Preparing for battle of the bands

Cathleen Allison/Nevada Appeal

Cathleen Allison/Nevada Appeal

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Carson High School's award-winning Blue Thunder Marching Band is hosting one of the region's four main band competitions on Nevada Day with 11 bands expected.

"Since we're hosting, we won't compete, so ours will be just an exhibition performance," said band director Jarod Sorum. "We will perform last, which is great because we'll have the biggest audience."

The Blue Thunder Marching Band took first place in the medium-sized band division during the recent Reno Performance of Champions competition held at Galena High School, and second at the previous competition, the McQueen Extravaganza at McQueen High School.

Dayton High School's band - a very young program also in the medium division - took fourth place in both competitions, Sorum said, while Douglas High, in the large band division, took home a second place at Galena and a first from McQueen.

"The competitions are one of the primary things our band does," Sorum said. "It is about the competitions."

The band also plays during games to add to school spirit, but halftime performances are the routines the band uses during competitions.

"We are trying to put something more articulate and demanding out on the field - that fusion of music and visual concepts," Sorum said. "Our color guard dominates the visual aspect."

Sorum, who is in his third year as band director at Carson High, said the program has grown to 66 members.

"The premise visually is that individuals are supposed to be invisible. You should only be able to see the lines and forms ... you can watch how they morph into more straight, angular and dynamic forms," Sorum said.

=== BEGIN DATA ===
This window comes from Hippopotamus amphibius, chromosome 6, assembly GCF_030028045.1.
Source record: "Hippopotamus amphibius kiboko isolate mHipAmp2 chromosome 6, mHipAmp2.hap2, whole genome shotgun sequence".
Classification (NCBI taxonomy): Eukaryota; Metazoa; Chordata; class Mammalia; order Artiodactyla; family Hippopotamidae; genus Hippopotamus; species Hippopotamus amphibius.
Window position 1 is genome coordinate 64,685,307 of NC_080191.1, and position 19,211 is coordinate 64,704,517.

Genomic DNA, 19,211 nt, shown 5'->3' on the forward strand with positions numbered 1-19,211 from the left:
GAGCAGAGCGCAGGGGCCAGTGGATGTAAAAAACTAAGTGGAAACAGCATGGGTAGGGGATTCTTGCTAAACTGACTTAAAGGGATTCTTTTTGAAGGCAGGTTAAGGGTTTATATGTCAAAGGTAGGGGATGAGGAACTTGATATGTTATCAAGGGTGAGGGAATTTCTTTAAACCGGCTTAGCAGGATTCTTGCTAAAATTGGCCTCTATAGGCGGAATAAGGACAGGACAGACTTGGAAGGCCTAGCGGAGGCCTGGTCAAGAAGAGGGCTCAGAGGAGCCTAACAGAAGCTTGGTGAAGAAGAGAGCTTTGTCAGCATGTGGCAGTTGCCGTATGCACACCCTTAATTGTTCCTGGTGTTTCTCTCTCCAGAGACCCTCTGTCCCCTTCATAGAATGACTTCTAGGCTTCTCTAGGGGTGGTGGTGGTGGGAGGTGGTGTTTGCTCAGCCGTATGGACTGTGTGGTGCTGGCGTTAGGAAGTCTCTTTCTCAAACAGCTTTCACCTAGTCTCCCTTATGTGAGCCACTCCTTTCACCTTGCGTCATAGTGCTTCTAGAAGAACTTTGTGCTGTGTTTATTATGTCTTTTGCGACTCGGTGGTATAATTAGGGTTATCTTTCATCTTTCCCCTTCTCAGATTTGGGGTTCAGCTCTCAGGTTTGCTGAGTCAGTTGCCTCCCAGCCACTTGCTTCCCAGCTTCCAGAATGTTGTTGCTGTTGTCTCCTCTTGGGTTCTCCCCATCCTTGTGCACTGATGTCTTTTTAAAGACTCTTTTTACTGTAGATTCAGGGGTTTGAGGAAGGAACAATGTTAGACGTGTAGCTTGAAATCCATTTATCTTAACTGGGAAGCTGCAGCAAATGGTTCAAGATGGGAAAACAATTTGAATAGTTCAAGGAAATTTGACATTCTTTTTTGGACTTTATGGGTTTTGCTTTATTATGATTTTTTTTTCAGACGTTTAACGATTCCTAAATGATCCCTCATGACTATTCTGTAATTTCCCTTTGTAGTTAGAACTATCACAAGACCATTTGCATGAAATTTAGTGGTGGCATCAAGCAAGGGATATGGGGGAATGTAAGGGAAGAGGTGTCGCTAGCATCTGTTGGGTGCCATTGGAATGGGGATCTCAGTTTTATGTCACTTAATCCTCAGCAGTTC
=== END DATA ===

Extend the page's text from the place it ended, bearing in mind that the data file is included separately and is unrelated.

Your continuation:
"All of this is to reflect what's happening in the music. For instance, in our second movement, the music is fluid and melodic and smooth, so you'll see soft arcs and circles. In the third movement, which is aggressive and brash, the forms are very, very sharp," he said.

"We are trying to put something stellar out there with competitive marching bands, and oftentimes, spectators don't get it, but we try to do some of both," he said.

"Our halftime show is our competitive show, and doesn't always click with the football audience, so we also put on a pre-game show with something like Led Zeppelin's "Kashmir," which caters more to their interests," he said.

The Oct. 31 Nevada Day Championship promises to be one of the biggest events of the marching band competitive season, said Jeff Cobb, president of the Carson City Band Association, a nonprofit booster club.

Gates open on the Carson High School football field at 2 p.m., and competitions run from 3-8 p.m. Cost is $12 at the gate.

"This competition is part of the U.S. Scholastic Band Association," Cobb said. "Last year, we almost completely filled the stands."

A full snack bar will be open and public parking is available in the students' north parking lot. The school's south lot is reserved for participants.

The bands will compete for the Governor's Cup, but a sweepstakes trophy will go to the band with the highest cumulative score from the afternoon field competition and the morning's Nevada Day Parade.

"Come out and support your local musicians and artists," Cobb said. "These are very high-caliber performers, and having the community support them is how we show the school district the importance of these school programs."

The last of the four main competitions will be the UNR Sierra Band Crusade Nov. 7 at Mackay Stadium in Reno.


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